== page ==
How And When To Water Your Cannabis Plants 

Watering Cannabis

To grow big, strong and healthy, cannabis plants use a lot of water. The bigger the plant, the bigger the roots and the bigger the roots – the more water they need and consume. Three parameters play a crucial role when it comes to watering – water quality, watering frequency and watering quantity.

Water quality

The biggest and most crucial factor, out of the three, is water quality. Having access to clean and quality water is “a must” for every successful cannabis grow. It doesn’t matter if you’re growing using hydroponics or growing in soil, quality water is needed to ensure optimal health and growth of your cannabis plants.

Outdoors, growers can use fresh water creeks, streams, rivers or lakes but indoors most, especially home growers, that grow a few plants for personal use, are usually limited to their tap water. Unless you have a well or some other reliable water source nearby, your plants will be getting the same water you do.

What may be good for you, doesn’t necessarily have to be good for your plants though. Many water systems filter their water and add various chemicals to it in order to kill possible bacteria, viruses and diseases. Fluoride and chlorine are most commonly used and they both aren’t really good for your plants, especially if you’re growing in “living soil” filled with good bacteria.

Simple method of getting Fluoride and Chlorine out of the water is just letting it evaporate. Chlorine will take about 60-120 minutes while Fluoride may take up to a day or two to evaporate. To get rid of other chemicals that might be in the water, some grower may need to utilize some form of a filter. Most commonly used filtration method is called reverse osmosis, and it gets rid of 95-99% of all dissolved salts in the water. Widely used on a commercial scale, reverse osmosis is an advanced technique that might not be best suited for new growers.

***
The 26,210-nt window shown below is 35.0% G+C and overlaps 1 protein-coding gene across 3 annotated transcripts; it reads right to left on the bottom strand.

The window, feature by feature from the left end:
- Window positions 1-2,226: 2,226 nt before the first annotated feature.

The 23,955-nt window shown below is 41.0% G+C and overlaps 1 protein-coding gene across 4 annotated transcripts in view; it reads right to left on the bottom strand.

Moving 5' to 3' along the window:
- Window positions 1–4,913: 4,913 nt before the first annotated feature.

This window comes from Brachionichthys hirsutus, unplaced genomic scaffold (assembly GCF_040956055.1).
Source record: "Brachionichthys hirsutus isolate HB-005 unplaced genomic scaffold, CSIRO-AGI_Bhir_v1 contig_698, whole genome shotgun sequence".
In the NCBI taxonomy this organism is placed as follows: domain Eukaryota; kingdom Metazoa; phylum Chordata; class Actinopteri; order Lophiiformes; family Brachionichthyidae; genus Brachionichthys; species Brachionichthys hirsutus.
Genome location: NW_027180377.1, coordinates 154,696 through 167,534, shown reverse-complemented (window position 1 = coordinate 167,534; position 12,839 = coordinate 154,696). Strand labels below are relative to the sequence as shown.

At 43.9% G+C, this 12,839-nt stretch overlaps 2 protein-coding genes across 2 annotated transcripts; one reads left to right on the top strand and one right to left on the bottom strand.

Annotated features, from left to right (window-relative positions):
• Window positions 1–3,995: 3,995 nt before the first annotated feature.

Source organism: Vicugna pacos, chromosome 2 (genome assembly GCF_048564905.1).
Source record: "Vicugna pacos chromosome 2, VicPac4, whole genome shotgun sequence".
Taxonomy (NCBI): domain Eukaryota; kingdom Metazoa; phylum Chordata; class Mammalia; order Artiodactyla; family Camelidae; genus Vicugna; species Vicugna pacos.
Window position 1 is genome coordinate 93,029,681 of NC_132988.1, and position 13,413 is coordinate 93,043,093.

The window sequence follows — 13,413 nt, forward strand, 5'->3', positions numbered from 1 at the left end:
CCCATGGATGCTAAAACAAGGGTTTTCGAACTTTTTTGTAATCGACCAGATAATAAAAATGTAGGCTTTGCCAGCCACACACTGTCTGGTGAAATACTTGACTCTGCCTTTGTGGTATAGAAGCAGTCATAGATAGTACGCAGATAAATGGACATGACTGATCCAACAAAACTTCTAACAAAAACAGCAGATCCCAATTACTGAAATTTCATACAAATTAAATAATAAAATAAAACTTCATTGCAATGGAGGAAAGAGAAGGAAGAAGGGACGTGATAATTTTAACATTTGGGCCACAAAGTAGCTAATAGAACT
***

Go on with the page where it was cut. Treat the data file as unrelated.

Water pH

By using PH, EC and PPM meters, growers can check and monitor the condition of water they’re using for their growth and can then act and adjust it accordingly, if needed. While any unwanted compounds could be filtered out, to adjust the PH levels growers generally use store bought solutions like PH up/down.

Tap water usually comes around 7.0 PH, which is considered neutral but cannabis likes a slightly acidic water around 6.5 – 6.8. By simply letting the water rest for a few minutes, PH should go down a few notches. If your PH levels are still too high or too low, you can use any product to adjust it – most commonly used by homegrowers and most available are lemon juice and vinegar. By putting a few drops of freshly squeezed lemon juice or vinegar in the water, the PH levels will drop. In some cases, your water can have a lower PH than needed, in which case, aside from the commercially available products, growers can use baking soda – putting a few grams in your water mix will increase the PH.

Adding nutrients will also affect the PH, so make sure that you measure the PH after you’ve mixed your nutrients in. By having your optimal PH levels, you ensure that the nutrients are absorbed in an optimal way and that your roots are at optimal health. Too low PH will cause your nutrients to build up in soil – due to their inability to break down and be accessible and usable to plant, while too high PH may cause your plant to slow down on growth or even be stunted or shocked.

Water temperature

Along with pH and water purity, temperature of the water plays an important role in the end quality of your cannabis too. Having too low or two high water temperature can cause various issues in your cannabis plants. Water temperature is a crucial factor because it dictates how much oxygen is dissolved in the water – which determines the nutrient uptake of the root system and subsequently the overall plant progress and development, resulting in bigger and better yields.

Lower water temperatures often come when you have an outdoor water source, such as a river, creek or a well. Using a reservoir that heats up under the sun will ensure that the temperatures are higher, as well as take care of some of the possible bacteria that could cause harm to your plants.

Lower water temperatures will stunt or shock your plants and roots, causing various nutrient deficiencies, most commonly – phosphorous, magnesium and nitrogen. This will result in poor flower development and smaller leaf and bud sizes – and ultimately lower yield but, in most cases, won’t affect the resin production that much.

Higher water temperatures are not as common but in some climates and setups, especially with automated irrigation, water temperatures can get too hot. Higher water temperatures mean that the oxygen levels will be lower, causing the nutrient uptake to slow down and thus slow down the overall plant development.

Plants develop best with water temperatures ranging between 20 and 25 C and the nutrient uptake is best at 23 C, however cannabis roots develop better at slightly lower temperatures – between 18-19 C, making the ideal temperature for watering cannabis between 20 and 23 C.

How often and how much should you water your cannabis plants?